Epic Carnival | Where Sports and Pop Culture Collide: THE 10 MOST TRAGICALLY UNDERPLAYED SPORTS DEATHS OF 2007

THE 10 MOST TRAGICALLY UNDERPLAYED SPORTS DEATHS OF 2007

by Tello Real, Rivalfish

Every year more "sports" deaths then you'd feel comfortable forgetting about pass by the wayside despite the incessant "human" interests of the sports media. This happens because, frankly, the deceased aren't famous enough, or their deaths quite outrageous enough. Determine what that says about us as fans, writers, or humans for yourself, and it's somewhat ridiculous to feel bad about the unavoidable fact that the more famous, young, or both someone is when they die, the bigger news story it will be. And if mentioning the following group of guys does anything for any of the fans, friends, and even family members of those and others whose passing was pushed from the papers by the next signing or injury, I don't even kinda feel bad depressing everyone for the rest of the day.

10. LaRon Cephac - Maryland Terrapins Basketball - 29
By all accounts, as good a guy and as understated a team player as one could find. But what else are they going to say about a guy that died? His career as a Boys & Girls Club director spoke for itself, as did his ongoing friendship with coach Gary Williams and many of his teammates from the 2001 Final Four team.

9. Rod Beck - 12 Year MLB Veteran ('91-'01, '02-'04) - 38
Some rock group called Stroke 9 includes a song on it's 2004 album called "Rod Beck." The song doesn't mention Beck by name and has absolutely nothing to do with baseball, but instead provides a first person account of self doubt and apathetic despair. Three years later, Rod Beck dies of an apparent cocaine overdose after a battle with cocaine addiction that cost him his family and career. Depressing coincidence.

8. Taylor Bradford - University of Memphis Football - 21
As tends to happen, when a young black guy is shot in a car, people question his past, possible gang involvement, and current social circle more than they focus on the loss of the individual himself. Taylor Bradford could have been a future star, or an undrafted free agent, for all we know. Hell, he was a three-state all-stater in high school with shot put records that make no sense to me. Either way, his family will surely miss him just as much as Sean Taylor's misses Sean.

7. Joe Kennedy - Journeyman MLB Prospect - 28
A hoss of a pitcher with a bevy of pitches and a badass nickname (The Patriarch, after JFK and RFK's pops). He died at his in-laws the night before serving as the best man at his best friend's wedding, with his pregnant wife and 1-year-old son at his side. No drugs, no prior health issues, just tragedy. Fuckin' A.

6. George Webster - Michigan State and Houston Oiler Legend - 61
I don't think this was even covered on the mother-station of ass-broadcasting. While 61 when he died, he had lived a life of pain and suffering after football while being denied full disability benefits from the NFL. (Despite being a quadriplegic minus a little tingling in a couple of fingers) And no, I'm not talking about Mike Webster, who won more Super Bowls and therefore had a death apparently more worth reporting.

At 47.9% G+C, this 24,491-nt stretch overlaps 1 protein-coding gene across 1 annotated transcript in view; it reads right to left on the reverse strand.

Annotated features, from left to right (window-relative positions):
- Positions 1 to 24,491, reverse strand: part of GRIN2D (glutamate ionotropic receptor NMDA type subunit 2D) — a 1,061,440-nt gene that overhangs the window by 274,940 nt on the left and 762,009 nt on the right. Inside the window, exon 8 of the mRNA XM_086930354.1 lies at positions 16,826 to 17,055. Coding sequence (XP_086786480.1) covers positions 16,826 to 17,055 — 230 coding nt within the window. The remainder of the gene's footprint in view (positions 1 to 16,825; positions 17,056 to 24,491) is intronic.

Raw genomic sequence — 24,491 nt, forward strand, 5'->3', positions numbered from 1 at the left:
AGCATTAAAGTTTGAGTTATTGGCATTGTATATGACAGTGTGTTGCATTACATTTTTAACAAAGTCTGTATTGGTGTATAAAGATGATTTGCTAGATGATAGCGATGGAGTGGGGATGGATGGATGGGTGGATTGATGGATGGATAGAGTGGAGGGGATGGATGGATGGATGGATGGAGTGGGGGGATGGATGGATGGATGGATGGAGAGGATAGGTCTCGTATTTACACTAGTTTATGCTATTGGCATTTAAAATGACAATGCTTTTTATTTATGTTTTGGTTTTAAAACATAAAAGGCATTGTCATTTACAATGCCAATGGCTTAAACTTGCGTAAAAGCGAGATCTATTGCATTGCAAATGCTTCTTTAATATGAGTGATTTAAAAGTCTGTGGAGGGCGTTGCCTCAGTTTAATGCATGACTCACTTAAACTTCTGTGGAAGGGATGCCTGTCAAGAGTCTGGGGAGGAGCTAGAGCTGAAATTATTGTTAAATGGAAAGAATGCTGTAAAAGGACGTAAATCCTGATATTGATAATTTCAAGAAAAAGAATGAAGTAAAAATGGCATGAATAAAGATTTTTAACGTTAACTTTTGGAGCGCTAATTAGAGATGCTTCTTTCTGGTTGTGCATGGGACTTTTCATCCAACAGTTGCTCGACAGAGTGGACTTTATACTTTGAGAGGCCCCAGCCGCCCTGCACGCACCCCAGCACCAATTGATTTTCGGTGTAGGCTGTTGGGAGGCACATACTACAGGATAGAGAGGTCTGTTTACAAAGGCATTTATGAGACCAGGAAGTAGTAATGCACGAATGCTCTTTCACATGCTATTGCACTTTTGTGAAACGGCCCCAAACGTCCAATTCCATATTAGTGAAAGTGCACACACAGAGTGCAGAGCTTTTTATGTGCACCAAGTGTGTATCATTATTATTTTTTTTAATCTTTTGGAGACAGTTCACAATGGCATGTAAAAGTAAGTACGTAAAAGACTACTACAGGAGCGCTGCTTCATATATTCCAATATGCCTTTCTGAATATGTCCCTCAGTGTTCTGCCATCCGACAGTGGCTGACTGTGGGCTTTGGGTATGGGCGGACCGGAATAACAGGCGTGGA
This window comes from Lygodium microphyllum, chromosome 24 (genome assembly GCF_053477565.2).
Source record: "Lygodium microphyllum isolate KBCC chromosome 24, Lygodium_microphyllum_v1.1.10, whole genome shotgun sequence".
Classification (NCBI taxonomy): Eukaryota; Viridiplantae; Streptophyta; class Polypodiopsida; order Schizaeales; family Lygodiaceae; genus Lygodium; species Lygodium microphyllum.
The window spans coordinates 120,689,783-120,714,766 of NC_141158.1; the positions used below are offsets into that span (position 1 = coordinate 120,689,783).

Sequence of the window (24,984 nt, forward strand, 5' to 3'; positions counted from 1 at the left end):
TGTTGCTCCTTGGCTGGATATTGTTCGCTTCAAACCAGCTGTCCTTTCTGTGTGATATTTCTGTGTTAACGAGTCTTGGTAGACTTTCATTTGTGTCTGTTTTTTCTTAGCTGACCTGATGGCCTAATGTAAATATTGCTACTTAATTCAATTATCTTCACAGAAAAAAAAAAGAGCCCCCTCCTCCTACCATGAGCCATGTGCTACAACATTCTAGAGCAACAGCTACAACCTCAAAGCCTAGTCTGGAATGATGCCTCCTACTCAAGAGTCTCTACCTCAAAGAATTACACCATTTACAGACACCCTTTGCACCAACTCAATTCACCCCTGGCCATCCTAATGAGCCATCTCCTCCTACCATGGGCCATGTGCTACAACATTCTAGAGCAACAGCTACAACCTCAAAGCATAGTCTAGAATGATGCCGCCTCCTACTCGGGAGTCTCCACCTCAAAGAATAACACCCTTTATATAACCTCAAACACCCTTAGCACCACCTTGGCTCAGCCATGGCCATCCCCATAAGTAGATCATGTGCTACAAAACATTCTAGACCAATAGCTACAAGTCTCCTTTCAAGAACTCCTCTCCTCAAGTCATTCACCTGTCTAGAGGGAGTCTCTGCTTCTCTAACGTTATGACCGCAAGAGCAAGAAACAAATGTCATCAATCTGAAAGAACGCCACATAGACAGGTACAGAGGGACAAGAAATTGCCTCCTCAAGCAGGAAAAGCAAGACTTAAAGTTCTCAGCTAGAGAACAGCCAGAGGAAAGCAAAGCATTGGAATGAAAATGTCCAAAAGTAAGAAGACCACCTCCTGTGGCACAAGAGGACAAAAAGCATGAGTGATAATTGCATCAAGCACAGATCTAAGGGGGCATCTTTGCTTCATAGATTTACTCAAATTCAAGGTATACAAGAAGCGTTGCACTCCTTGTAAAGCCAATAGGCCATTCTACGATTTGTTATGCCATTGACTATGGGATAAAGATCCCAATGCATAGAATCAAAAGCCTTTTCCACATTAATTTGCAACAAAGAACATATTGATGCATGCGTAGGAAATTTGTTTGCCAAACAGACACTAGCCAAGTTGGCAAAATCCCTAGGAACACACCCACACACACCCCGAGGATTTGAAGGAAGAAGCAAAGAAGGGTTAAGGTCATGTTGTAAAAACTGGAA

5. Antonio Puerta - FC Sevilla Midfielder - 22
While this was surely reported widely in Europe, his tragedy deserves a retelling at home. With a pregnant girlfriend, he collapsed mid-game due to a hereditary heart issue... only to get up and walk off the field. He then had a massive heart attack in the locker room about five minutes after realizing he should probably stop playing professional football due to his condition.

4. Darrent Williams - Broncos Defensive Back - 24
Pretty much exactly like Sean Taylor minus the Pro Bowls. Same age, same past, two kids, live-in girlfriend, and even an independent record label startup in his home town of Fort Worth, TX. Yet when he dies, all you see or hear about on the news is that he died in the arms of a more-famous player, Javon Walker, coupled with pictures of JW clad in bloody shirt arriving at Broncos headquarters the morning of the tragedy.

3. Bob Flynn - McDaniel College Men's Basketball Coach - 49
The dorky dad and b-ball lifer that was known to have spent his entire life teaching children the game while keeping it fun and in-perspective. Massive heart-attack, out of nowhere, after re-building one of the small DI programs you've never heard of because they never made the tourney. Said one of his coaching rivals: "I feel like I've lost a brother. I don't know if Bob understood how many lives he touched."

2. Josh Hancock - Journeyman Relief Pitcher - 29
Had one or two too many but still surely thought he was "fine to drive," was texting while driving, and ran into the back of a tow-truck that was stopped in the middle of a lane of highway traffic. Sound like something that could happen to you? Me too. Wear your seatbelt. Had Josh been, he would probably be around today to teach shorties not to drink and drive.

1. Darryl Stingley - Paralyzed Patriots Receiver - 55
Stingley was the ultimate symbol of the violence inherent in professional football. Paralyzed by a completely legal hit from Jack Tatum on a pass up the middle by Steve Grogan. He lived almost thirty years after the accident, only to die from complications associated with its result. While to the NFL and its fans, Darryl and his story is about "15 tragedies ago," to Jack and Steve and everyone that loved Darryl, he's an everyday thought.

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